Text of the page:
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flitter1

[flit-er] /ˈflɪt ər/
verb (used with or without object)
1.
to flutter.
Origin of flitter1
1535-1545
First recorded in 1535-45; flit + -er6

flitter2

[flit-er] /ˈflɪt ər/
noun
1.
a person or thing that flits.
Origin
First recorded in 1535-45; flit + -er1

flitter3

[flit-er] /ˈflɪt ər/
noun
1.
fine metallic fragments, especially as used for ornamentation.
Origin
Borrowed into English from German around 1840-50

flitter4

[flit-er] /ˈflɪt ər/
noun, Chiefly South Midland and Southern U.S.
1.
a fritter or pancake.
Origin
apparently by dissimilation from fritter2
Dictionary.com Unabridged
Based on the Random House Dictionary, © Random House, Inc. 2017.
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British Dictionary definitions for flitter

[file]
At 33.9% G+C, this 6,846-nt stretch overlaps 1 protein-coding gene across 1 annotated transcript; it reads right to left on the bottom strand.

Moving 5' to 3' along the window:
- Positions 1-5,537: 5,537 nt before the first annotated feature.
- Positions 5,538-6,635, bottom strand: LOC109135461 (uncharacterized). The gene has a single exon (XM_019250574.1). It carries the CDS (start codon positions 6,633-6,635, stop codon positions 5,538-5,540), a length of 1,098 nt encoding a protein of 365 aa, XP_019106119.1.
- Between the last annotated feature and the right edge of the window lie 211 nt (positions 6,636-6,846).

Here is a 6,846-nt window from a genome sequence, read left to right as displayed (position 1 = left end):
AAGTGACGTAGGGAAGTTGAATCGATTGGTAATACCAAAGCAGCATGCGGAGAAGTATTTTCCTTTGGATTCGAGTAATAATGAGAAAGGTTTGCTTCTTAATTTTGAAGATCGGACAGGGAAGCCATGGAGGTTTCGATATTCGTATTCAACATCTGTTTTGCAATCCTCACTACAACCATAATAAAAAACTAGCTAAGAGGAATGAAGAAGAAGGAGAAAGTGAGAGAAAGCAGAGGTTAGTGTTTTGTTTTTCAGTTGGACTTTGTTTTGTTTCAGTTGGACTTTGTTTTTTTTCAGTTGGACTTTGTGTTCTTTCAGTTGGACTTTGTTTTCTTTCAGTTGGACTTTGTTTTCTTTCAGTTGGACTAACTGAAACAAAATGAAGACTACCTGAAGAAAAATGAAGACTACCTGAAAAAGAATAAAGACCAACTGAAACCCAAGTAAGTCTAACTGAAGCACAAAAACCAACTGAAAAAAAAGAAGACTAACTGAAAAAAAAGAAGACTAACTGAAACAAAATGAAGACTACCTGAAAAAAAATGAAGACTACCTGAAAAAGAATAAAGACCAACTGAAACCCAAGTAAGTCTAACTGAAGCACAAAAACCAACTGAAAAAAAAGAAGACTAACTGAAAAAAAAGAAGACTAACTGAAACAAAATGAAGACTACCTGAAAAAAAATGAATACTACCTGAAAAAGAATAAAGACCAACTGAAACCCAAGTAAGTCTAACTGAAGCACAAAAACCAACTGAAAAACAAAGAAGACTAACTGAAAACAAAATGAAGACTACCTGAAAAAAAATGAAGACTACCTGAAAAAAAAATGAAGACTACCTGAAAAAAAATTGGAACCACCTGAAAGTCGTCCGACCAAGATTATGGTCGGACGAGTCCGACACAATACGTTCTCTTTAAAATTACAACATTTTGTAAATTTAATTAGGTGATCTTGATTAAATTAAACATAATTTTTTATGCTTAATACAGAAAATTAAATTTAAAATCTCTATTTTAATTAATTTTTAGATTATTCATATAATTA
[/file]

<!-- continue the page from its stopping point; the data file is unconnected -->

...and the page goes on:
flitter

/ˈflɪtə/
verb
1.
a less common word for flutter
Collins English Dictionary - Complete & Unabridged 2012 Digital Edition
© William Collins Sons & Co. Ltd. 1979, 1986 © HarperCollins
Publishers 1998, 2000, 2003, 2005, 2006, 2007, 2009, 2012
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Word Origin and History for flitter
v.

1540s, from flit with frequentative suffix. Flitter-mouse (1540s) is occasionally used in English, in imitation of German fledermaus "bat," from Old High German fledaron "to flutter." Related: Flittered; flittering. As a noun, from 1892.

Online Etymology Dictionary, © 2010 Douglas Harper
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10
11
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